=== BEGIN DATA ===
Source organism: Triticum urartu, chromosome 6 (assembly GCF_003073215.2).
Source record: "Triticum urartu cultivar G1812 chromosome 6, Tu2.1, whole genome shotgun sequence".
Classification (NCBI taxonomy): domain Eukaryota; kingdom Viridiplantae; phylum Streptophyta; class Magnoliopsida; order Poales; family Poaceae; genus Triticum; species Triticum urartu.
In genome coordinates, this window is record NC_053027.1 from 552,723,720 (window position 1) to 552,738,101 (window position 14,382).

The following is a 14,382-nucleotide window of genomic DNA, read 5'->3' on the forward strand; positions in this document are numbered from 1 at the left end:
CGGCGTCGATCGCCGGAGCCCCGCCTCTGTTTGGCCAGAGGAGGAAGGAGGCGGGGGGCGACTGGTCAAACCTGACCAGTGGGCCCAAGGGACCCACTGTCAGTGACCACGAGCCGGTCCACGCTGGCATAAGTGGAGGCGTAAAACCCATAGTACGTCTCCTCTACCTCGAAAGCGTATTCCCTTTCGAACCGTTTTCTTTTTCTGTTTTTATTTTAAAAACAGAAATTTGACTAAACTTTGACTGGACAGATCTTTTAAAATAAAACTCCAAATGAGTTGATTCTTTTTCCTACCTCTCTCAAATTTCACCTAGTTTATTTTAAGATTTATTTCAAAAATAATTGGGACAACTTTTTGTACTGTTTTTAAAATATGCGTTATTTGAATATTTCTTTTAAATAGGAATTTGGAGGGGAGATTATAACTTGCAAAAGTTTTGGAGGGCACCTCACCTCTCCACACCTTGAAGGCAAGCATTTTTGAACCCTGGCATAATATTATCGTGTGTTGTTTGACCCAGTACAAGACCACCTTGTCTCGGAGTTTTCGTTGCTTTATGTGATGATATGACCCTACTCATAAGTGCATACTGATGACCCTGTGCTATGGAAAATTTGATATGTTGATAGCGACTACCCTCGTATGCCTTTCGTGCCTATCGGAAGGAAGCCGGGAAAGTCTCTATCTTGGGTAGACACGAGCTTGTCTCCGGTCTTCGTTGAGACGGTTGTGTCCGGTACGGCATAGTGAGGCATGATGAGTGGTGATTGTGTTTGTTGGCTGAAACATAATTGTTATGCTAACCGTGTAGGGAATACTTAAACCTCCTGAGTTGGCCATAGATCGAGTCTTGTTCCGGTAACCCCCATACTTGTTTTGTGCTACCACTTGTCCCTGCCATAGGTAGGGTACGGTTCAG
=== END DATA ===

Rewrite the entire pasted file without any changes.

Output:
Source organism: Triticum urartu, chromosome 6 (assembly GCF_003073215.2).
Source record: "Triticum urartu cultivar G1812 chromosome 6, Tu2.1, whole genome shotgun sequence".
Classification (NCBI taxonomy): domain Eukaryota; kingdom Viridiplantae; phylum Streptophyta; class Magnoliopsida; order Poales; family Poaceae; genus Triticum; species Triticum urartu.
In genome coordinates, this window is record NC_053027.1 from 552,723,720 (window position 1) to 552,738,101 (window position 14,382).

The following is a 14,382-nucleotide window of genomic DNA, read 5'->3' on the forward strand; positions in this document are numbered from 1 at the left end:
CGGCGTCGATCGCCGGAGCCCCGCCTCTGTTTGGCCAGAGGAGGAAGGAGGCGGGGGGCGACTGGTCAAACCTGACCAGTGGGCCCAAGGGACCCACTGTCAGTGACCACGAGCCGGTCCACGCTGGCATAAGTGGAGGCGTAAAACCCATAGTACGTCTCCTCTACCTCGAAAGCGTATTCCCTTTCGAACCGTTTTCTTTTTCTGTTTTTATTTTAAAAACAGAAATTTGACTAAACTTTGACTGGACAGATCTTTTAAAATAAAACTCCAAATGAGTTGATTCTTTTTCCTACCTCTCTCAAATTTCACCTAGTTTATTTTAAGATTTATTTCAAAAATAATTGGGACAACTTTTTGTACTGTTTTTAAAATATGCGTTATTTGAATATTTCTTTTAAATAGGAATTTGGAGGGGAGATTATAACTTGCAAAAGTTTTGGAGGGCACCTCACCTCTCCACACCTTGAAGGCAAGCATTTTTGAACCCTGGCATAATATTATCGTGTGTTGTTTGACCCAGTACAAGACCACCTTGTCTCGGAGTTTTCGTTGCTTTATGTGATGATATGACCCTACTCATAAGTGCATACTGATGACCCTGTGCTATGGAAAATTTGATATGTTGATAGCGACTACCCTCGTATGCCTTTCGTGCCTATCGGAAGGAAGCCGGGAAAGTCTCTATCTTGGGTAGACACGAGCTTGTCTCCGGTCTTCGTTGAGACGGTTGTGTCCGGTACGGCATAGTGAGGCATGATGAGTGGTGATTGTGTTTGTTGGCTGAAACATAATTGTTATGCTAACCGTGTAGGGAATACTTAAACCTCCTGAGTTGGCCATAGATCGAGTCTTGTTCCGGTAACCCCCATACTTGTTTTGTGCTACCACTTGTCCCTGCCATAGGTAGGGTACGGTTCAG